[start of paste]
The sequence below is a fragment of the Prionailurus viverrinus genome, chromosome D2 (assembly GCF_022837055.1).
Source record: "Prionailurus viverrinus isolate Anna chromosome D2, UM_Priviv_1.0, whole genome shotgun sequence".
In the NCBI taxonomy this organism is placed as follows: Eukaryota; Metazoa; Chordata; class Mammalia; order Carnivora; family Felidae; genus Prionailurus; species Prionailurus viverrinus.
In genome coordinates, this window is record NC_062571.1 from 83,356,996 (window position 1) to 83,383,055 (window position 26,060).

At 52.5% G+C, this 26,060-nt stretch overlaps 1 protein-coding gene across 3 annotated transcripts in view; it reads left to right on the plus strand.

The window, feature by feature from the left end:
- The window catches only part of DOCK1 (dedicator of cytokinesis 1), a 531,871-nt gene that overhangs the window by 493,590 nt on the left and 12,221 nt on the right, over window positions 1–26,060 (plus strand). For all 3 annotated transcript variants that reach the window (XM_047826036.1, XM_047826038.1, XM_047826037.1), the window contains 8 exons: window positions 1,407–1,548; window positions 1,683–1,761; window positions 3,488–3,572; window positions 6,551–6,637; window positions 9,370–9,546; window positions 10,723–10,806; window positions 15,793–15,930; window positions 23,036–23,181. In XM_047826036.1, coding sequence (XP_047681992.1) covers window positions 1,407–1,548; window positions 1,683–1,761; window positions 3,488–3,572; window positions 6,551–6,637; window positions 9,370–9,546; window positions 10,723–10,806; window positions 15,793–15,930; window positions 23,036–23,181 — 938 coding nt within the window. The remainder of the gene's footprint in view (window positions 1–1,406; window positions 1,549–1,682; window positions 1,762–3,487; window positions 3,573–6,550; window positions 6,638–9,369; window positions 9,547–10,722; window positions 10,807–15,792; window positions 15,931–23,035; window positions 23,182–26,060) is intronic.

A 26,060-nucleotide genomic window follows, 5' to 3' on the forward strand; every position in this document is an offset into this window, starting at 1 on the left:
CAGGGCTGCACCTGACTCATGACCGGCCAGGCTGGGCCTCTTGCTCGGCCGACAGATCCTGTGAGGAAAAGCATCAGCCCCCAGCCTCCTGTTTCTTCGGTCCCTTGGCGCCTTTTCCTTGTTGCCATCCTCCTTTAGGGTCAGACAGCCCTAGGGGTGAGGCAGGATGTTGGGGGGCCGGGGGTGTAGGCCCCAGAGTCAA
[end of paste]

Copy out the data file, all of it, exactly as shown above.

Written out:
The sequence below is a fragment of the Prionailurus viverrinus genome, chromosome D2 (assembly GCF_022837055.1).
Source record: "Prionailurus viverrinus isolate Anna chromosome D2, UM_Priviv_1.0, whole genome shotgun sequence".
In the NCBI taxonomy this organism is placed as follows: Eukaryota; Metazoa; Chordata; class Mammalia; order Carnivora; family Felidae; genus Prionailurus; species Prionailurus viverrinus.
In genome coordinates, this window is record NC_062571.1 from 83,356,996 (window position 1) to 83,383,055 (window position 26,060).

At 52.5% G+C, this 26,060-nt stretch overlaps 1 protein-coding gene across 3 annotated transcripts in view; it reads left to right on the plus strand.

The window, feature by feature from the left end:
- The window catches only part of DOCK1 (dedicator of cytokinesis 1), a 531,871-nt gene that overhangs the window by 493,590 nt on the left and 12,221 nt on the right, over window positions 1–26,060 (plus strand). For all 3 annotated transcript variants that reach the window (XM_047826036.1, XM_047826038.1, XM_047826037.1), the window contains 8 exons: window positions 1,407–1,548; window positions 1,683–1,761; window positions 3,488–3,572; window positions 6,551–6,637; window positions 9,370–9,546; window positions 10,723–10,806; window positions 15,793–15,930; window positions 23,036–23,181. In XM_047826036.1, coding sequence (XP_047681992.1) covers window positions 1,407–1,548; window positions 1,683–1,761; window positions 3,488–3,572; window positions 6,551–6,637; window positions 9,370–9,546; window positions 10,723–10,806; window positions 15,793–15,930; window positions 23,036–23,181 — 938 coding nt within the window. The remainder of the gene's footprint in view (window positions 1–1,406; window positions 1,549–1,682; window positions 1,762–3,487; window positions 3,573–6,550; window positions 6,638–9,369; window positions 9,547–10,722; window positions 10,807–15,792; window positions 15,931–23,035; window positions 23,182–26,060) is intronic.

A 26,060-nucleotide genomic window follows, 5' to 3' on the forward strand; every position in this document is an offset into this window, starting at 1 on the left:
CAGGGCTGCACCTGACTCATGACCGGCCAGGCTGGGCCTCTTGCTCGGCCGACAGATCCTGTGAGGAAAAGCATCAGCCCCCAGCCTCCTGTTTCTTCGGTCCCTTGGCGCCTTTTCCTTGTTGCCATCCTCCTTTAGGGTCAGACAGCCCTAGGGGTGAGGCAGGATGTTGGGGGGCCGGGGGTGTAGGCCCCAGAGTCAA